Monday, January 26, 2009

Deaf pit bull and rescuer ‘meant to be’




Nine months ago Gunther, a local pit bull, was in ominous circumstances. He was homeless, infested with mange and parasites and had a too-small collar imbedded and festering around his neck.

Gunther now has a loving home and has become a contest winner.

Pass Christian Police officer Rebecca Hengen already had several dogs and no intention of adopting another when she got the stray-dog call that led her to Gunther.

“The man who reported him said that the dog had been hanging around for a few days, and no one knew where he belonged,” said Hengen. “With a little coaxing I was able to put him in the front seat of my patrol car. He very calmly rode to the shelter with his head in my lap.”

Hengen said she was taken by the dog’s trust, but was worried his chances for adoption would be slim. His condition was appalling and she said the vicious stereotype of his breed was against him.

The Human Society of South Mississippi’s staff had nicknamed the white dog Ghost; Hengen checked on him daily. On the third day Hengen said the kennel attendant told her the dog was probably deaf.

“He didn’t wake up or start barking like the other dogs when someone came in,” she said. “He couldn’t hear what was going on.”

Although her heart had gone out to the pit bull from the beginning, Hengen didn’t make the decision to adopt him until the following day when she received inspiration — through the comics.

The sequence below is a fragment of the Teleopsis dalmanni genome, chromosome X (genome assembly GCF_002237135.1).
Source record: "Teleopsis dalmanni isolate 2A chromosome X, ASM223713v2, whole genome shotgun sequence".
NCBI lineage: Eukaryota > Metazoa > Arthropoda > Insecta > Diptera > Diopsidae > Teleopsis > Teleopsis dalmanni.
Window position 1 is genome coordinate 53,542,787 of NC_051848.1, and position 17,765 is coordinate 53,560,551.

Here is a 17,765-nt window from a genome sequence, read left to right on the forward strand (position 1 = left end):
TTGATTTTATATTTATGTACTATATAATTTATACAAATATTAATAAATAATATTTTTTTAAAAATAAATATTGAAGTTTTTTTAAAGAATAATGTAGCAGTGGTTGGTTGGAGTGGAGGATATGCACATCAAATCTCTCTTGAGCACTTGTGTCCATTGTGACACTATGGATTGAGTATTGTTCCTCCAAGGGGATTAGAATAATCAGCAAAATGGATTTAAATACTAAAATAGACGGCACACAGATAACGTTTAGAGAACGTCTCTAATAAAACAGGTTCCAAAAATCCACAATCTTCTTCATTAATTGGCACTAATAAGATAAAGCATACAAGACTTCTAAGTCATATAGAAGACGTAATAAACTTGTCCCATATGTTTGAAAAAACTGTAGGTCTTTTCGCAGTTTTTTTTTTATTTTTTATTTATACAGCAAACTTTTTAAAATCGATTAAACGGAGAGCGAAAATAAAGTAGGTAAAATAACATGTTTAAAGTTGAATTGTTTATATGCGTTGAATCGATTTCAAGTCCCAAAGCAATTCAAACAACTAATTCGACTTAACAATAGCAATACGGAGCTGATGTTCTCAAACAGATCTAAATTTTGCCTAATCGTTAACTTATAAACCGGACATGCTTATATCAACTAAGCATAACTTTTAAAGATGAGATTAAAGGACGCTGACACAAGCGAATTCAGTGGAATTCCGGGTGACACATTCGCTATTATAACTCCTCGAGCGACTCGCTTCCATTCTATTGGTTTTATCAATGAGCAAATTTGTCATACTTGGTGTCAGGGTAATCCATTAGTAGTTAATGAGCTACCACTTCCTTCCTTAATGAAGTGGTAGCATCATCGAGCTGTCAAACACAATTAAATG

“I read the daily comic strip ‘Mutts,’ by Patrick McDonnell,” she said. “That week Mr. McDonnell was doing a series of shelter stories. On about the fourth day Gunther was at the shelter, a strip ran with a white dog that looked like him. The dog says ‘Sure, I know I’m deaf, but I’d still make a great companion. Just do like I do, listen to your heart.’”

Although Hengen had already given her heart to Gunther, she still wanted to be sure she and the dog were a good fit. Through the ASPCA’s Meet Your Match Program, animals and adopters are assessed for compatibility. Gunther’s assessment showed he is an orange, “goofball” type and Hengen’s adopter survey showed her lifestyle and expectations for a dog would fit best with that type dogs.

“It was meant to be,” said Hengen.

She said Gunther is happy, smiling dog and everyone compliments him on his good behavior. He quickly overcame his hearing difficulty, said Hengen, by bonding with another of her dogs, Maggie May.

“They come inside and outside together,” said Hengen. “If he doesn’t know what to do, he just looks to see what Maggie is doing.”

HSSM staff submitted Gunther’s story for the ASPCA’s Adopt-A-Bull contest and he became a quarterly winner featured on ASPCA.org. He also won a package of goodies and $4,000 for the local shelter. Gunther is eligible to win the grand prize in April, which could bring in an additional $5,000 for the shelter.

Online voting begins in February on ASPCA.org and Hengen encourages all animal lovers to vote for Gunther and support the local shelter.

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